HERITAGE-SA Fisheries Museum

SA Fisheries Museum

Heritage

Out of its depth

Velddrif-Laaiplek is a fishing town situated at the mouth of the Berg River on the West Coast. During the decades of the 1940’s and 50’s, the natural river mouth was the portal between the Atlantic Ocean and the fishing factories. The mouth was as shallow as 25cm during Spring low tide.

As boats became bigger, the lack of depth combined with the sandbanks in front of the mouth, hampered the off-loading of the catches to the fish factories via the natural river mouth. To sustain the fishing industry, on which the Velddrif-Laaiplek community rely, a plan had to be mande.
(Photo 1 - The original river mouth)

 

Two sea jetties were built east of the current day river mouth in 1952. The jetty was treacherous during the west coast’s stormy winters and although it achieved some success, it was not a long-term solution.

In 1957 the Director of Marine Products in Laaiplek, Gerrie van Zyl, inspired the management of the factory and the community of Velddrif to appeal for the opening up of the Berg River Mouth. This led to the birth of the Berg River Action Committee. In January of 1958, the committee met with the Minister of Economic Affairs, Dr A.J.R. van Rhyn. The minister saw the problem facing the community and suggested that an in-depth study of all the possible solutions to the problem should be investigated. The investigation determined that the best permanent solution would be a completely new mouth for the Berg River.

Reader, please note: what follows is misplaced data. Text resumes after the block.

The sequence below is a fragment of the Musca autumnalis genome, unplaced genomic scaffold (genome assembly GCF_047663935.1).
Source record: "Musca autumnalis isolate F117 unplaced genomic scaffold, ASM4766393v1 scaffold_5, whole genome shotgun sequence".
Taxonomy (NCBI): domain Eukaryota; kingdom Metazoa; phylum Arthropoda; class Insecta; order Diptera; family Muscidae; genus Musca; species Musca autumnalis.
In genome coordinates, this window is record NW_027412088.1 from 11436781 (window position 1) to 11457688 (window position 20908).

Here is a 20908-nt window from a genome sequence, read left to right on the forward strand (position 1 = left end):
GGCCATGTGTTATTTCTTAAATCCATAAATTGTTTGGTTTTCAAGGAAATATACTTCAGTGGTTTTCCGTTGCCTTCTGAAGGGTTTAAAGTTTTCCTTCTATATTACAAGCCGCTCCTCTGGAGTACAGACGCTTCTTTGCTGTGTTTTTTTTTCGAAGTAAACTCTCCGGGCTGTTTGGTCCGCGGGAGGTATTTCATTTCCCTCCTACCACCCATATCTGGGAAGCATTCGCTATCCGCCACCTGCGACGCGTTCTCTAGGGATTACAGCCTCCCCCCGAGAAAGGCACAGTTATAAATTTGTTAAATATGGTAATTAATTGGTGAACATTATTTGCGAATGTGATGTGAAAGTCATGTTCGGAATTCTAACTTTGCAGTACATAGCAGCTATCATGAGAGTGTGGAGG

(Photo 2 - New mouth breakwaters at sunset.)

 

For the new mouth to be a success, it was necessary to create a model which will take into account all relevant factors. Gerrie van Zyl granted £6000 towards the project of building this model, done by the Faculty of Engineering of the University of Stellenbosch under Professor R Truter. The research project was finished in August 1963 and found that the best way for the new river mouth was to dug through the sandy peninsula to create a new canal (300m long, 60m wide and 3m deep) and deepen the entry to the sea. Two breakwaters were to be built from the channel into the sea. The breakwaters measured 365m. This was approved by the government in 1964.
(Photo 3 - Stormkop leaving the harbour during the inaugaration.)

 

On the first of August 1964 work by Christiani&Nielsen (SA) Pty Ltd started for a tender of £650000, it was completed for £900 000. On 25 October 1968, the new harbor was inaugurated. Festivities filled the air while “Stormkop”, a fishing trawler to this day, led a fleet of trawlers, all sporting colourful flags, into the harbor for the first time. The fishermen showed their gratitude by painting “ 'n Beter Toekoms is vir ons Geskep” meaning ‘a better future created for us’ on one of the breakwaters. This slogan is still faintly visisble on the longest breakwater at the rivermouth.
(Photo 4 - The complete new mouth.)

 

This man-made harbor and river mouth is one of the twelve fishing harbours of South Africa and celebrated its 50th anniversary in 2018.

The SA Fisheries Museum remembers and commemorates this event, some would even say the building of the new river mouth might be the single most important event in the history of Laaiplek and Velddrif. Not only will it forever bind the present fishermen to the past fishermen, it allows the present fishermen to provide for the future.

One could say that the construction of a new mouth to the Berg River, might be the single most important event in the history of Velddrif-Laaiplek. Not only will it eternally connect the fisherman of the present to the intrepid, pioneer fisherman of the past, but it also present and future fisherman to sustain and ensure the unique communities of Velddrif-Laaiplek.

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